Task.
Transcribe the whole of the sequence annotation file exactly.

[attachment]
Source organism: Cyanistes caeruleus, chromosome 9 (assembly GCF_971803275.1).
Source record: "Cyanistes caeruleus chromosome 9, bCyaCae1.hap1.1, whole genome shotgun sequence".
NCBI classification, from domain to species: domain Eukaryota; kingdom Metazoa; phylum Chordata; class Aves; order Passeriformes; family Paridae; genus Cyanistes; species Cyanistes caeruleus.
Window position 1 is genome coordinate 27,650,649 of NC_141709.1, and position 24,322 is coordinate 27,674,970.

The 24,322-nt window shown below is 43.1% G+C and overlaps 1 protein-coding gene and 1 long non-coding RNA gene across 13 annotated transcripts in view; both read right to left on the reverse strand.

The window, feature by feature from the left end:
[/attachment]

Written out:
Source organism: Cyanistes caeruleus, chromosome 9 (assembly GCF_971803275.1).
Source record: "Cyanistes caeruleus chromosome 9, bCyaCae1.hap1.1, whole genome shotgun sequence".
NCBI classification, from domain to species: domain Eukaryota; kingdom Metazoa; phylum Chordata; class Aves; order Passeriformes; family Paridae; genus Cyanistes; species Cyanistes caeruleus.
Window position 1 is genome coordinate 27,650,649 of NC_141709.1, and position 24,322 is coordinate 27,674,970.

The 24,322-nt window shown below is 43.1% G+C and overlaps 1 protein-coding gene and 1 long non-coding RNA gene across 13 annotated transcripts in view; both read right to left on the reverse strand.

The window, feature by feature from the left end: